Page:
Dr. Henry Wang: Sure, yes. In the last several of years, China has had a big transformation going on. China has to shifted from population dividend, which China has been heavily utilizing in the last few decades. China now has a large college graduate population of about 7-8 million graduates every year, so they have an enormous new labor force that is well-educated. China has shifted from population dividend to talent dividend. China is going to shift from “made in China” to more “created in China.” China is also going to switch from concentrating on attracting capital to more attracting talent. Also, China is going to be moving from being more investment-driven on the infrastructure to more talent-driven for a service economy and a more high-tech and well-rounded economy. There’s a lot of transformation going on in the last few years. China is not only utilizing domestic talent, but they are also going to expand and rely more on global talent in the future. Chinese enterprises, government, service sector, tech, universities, hospitals, social enterprises and think tanks all have a big need for global talent, which means there will be a big opportunity for foreigners to work in China. China has also started the Thousand Talent program, which will create big opportunities for foreign companies to come to China and a lot of Chinese talent will go abroad as well.
 
Peter Felix: It’s very clear from the outside that with this rapid growth that China is experiencing a talent gap. Although, as you say, there are a lot of new graduates being produced, but the speed of growth in China creates a shortage of experienced executives; and indeed when we’ve performed our Industry Outlook reports, for the past five years, executive search consultants have always ranked China as the number one market to experience a shortage. What are companies doing right now? Does it mean that in order to achieve growth that young people are being put into positions of responsibility much earlier? When there’s a shortage in the market, people often job jump rather rapidly. Give us an idea of the reality of the situation in China today as far as executive talent is concerned.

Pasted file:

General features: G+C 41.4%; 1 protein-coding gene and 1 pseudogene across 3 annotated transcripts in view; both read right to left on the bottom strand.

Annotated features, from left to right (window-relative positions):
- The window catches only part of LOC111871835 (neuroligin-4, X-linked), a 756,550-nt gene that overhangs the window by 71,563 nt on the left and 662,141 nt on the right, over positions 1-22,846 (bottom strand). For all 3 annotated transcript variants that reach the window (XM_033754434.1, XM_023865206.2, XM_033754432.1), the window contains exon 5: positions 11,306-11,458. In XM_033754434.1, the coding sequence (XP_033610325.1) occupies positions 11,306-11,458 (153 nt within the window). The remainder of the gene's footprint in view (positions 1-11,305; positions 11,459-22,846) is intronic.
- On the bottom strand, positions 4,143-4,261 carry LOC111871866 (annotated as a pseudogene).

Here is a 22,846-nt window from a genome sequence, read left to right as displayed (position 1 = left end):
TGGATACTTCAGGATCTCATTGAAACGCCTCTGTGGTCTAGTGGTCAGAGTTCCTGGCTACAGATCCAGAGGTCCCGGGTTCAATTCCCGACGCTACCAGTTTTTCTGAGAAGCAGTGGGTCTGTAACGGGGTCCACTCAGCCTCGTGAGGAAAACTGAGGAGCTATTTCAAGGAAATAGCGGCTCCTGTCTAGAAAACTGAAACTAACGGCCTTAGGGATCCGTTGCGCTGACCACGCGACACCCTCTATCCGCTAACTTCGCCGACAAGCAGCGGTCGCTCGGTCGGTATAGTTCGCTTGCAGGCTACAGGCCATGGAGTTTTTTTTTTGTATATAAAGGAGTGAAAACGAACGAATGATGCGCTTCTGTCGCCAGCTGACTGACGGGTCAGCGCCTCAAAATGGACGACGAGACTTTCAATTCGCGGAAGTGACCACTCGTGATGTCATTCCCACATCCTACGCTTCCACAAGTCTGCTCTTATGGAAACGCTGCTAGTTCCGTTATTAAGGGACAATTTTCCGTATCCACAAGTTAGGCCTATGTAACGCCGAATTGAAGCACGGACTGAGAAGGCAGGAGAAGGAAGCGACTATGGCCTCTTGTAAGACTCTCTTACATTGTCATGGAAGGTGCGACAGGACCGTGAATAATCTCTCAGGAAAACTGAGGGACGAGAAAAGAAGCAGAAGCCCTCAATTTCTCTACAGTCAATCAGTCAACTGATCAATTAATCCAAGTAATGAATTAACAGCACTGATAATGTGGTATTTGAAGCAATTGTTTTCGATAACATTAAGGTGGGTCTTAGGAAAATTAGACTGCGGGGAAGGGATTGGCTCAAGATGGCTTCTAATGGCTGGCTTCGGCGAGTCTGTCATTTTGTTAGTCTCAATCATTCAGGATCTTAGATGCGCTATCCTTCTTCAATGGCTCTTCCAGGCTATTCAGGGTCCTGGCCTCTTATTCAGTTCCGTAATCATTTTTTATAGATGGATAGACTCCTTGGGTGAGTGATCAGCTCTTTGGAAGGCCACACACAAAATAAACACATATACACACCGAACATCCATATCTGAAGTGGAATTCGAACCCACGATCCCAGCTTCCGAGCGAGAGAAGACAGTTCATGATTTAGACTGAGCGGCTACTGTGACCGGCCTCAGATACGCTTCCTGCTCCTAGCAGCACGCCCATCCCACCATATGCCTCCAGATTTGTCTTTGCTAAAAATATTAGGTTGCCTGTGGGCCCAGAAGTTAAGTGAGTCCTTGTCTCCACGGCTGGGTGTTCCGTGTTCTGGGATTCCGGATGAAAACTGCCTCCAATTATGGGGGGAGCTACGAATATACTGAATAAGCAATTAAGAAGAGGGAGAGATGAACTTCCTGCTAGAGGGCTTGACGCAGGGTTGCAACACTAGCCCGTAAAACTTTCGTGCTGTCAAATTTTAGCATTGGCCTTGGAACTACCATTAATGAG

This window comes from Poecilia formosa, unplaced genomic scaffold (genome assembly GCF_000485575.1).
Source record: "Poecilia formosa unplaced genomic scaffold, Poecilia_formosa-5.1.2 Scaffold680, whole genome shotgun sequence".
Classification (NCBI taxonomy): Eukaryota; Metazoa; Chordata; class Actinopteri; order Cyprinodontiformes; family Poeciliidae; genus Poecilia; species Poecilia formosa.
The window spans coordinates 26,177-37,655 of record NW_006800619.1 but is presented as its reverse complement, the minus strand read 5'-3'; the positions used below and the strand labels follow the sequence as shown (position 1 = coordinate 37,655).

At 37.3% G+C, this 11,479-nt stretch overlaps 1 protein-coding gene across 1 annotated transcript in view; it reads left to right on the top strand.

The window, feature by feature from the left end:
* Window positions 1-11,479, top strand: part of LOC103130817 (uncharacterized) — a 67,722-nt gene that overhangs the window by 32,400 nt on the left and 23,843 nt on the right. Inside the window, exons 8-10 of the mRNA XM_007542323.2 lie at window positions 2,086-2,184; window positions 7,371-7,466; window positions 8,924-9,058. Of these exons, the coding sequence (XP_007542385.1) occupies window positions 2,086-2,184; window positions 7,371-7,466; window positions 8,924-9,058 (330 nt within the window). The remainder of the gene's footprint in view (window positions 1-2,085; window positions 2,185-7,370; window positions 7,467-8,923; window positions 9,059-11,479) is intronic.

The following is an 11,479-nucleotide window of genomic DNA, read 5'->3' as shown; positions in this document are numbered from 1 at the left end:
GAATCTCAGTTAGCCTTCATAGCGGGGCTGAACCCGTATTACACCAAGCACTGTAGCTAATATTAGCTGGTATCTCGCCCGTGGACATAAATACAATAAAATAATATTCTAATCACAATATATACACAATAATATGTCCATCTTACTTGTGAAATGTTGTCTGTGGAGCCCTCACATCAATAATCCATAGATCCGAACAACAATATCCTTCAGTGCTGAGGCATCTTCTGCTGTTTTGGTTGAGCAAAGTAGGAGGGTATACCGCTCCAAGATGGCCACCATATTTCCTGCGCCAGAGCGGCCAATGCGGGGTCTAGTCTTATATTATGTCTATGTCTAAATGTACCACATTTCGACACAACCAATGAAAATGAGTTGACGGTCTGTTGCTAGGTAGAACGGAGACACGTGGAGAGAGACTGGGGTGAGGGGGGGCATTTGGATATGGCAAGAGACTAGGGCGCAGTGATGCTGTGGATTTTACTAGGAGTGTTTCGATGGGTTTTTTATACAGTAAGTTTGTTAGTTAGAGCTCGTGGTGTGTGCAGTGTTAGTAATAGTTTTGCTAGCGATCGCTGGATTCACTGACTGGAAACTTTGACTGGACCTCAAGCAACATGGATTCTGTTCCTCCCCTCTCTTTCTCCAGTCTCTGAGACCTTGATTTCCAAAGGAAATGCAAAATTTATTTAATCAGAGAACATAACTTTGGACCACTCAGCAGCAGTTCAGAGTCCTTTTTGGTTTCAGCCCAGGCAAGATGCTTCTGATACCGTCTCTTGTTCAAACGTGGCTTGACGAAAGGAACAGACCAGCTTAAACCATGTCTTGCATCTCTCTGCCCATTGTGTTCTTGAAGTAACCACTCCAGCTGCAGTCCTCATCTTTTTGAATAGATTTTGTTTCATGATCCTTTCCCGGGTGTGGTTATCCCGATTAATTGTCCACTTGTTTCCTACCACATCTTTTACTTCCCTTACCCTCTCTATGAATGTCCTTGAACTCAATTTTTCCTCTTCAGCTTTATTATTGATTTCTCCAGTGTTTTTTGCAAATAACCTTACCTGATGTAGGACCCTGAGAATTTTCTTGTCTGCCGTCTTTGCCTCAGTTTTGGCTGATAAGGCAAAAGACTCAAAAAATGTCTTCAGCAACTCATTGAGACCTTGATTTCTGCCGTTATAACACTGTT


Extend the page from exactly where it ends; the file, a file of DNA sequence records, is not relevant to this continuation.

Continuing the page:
Dr. Henry Wang: That’s right. One of the biggest challenges is that China’s economy has already become the second largest in the world. When a country takes off economically, normally there’s a lot of companies going overseas and becoming international. After the Second World War, many European and American companies went global. After the 1964 Tokyo Olympics, Japanese companies started going global. After the 1988 Seoul Olympics, a lot of Korean companies went global. After the 2008 Beijing Olympics, we haven’t seen as many companies as we should have going global. I think the key challenge before them is that they’re lacking the international and global talent—particularly the executive talent. So that’s what hinders China on its going global efforts. This year, China has 89 companies on the global Fortune 500 companies list. Of course, if you count Taiwan, that number becomes 95. Most of these companies are domestic-oriented, so for those companies to have more international collaboration, be more diversified in the global markets and have a more global business, one of the key challenges they have is they don’t have enough global talent—particularly global executive talent. That’s the challenge that they’re facing. It’s extremely important that global executives from other countries can come to China and collaborate with China and help China find the right match and right executives. Right now we see that there are only a handful of Chinese companies who are very active internationally, for example Lenovo or Huawei. Most of them have a desire to expand internationally, but are unsure of how to attract the talent that they should have.
 
Peter Felix: It’s quite a challenge. Lenovo seemed to have done quite well in developing an international management team. Could you comment on them a little and Huawei?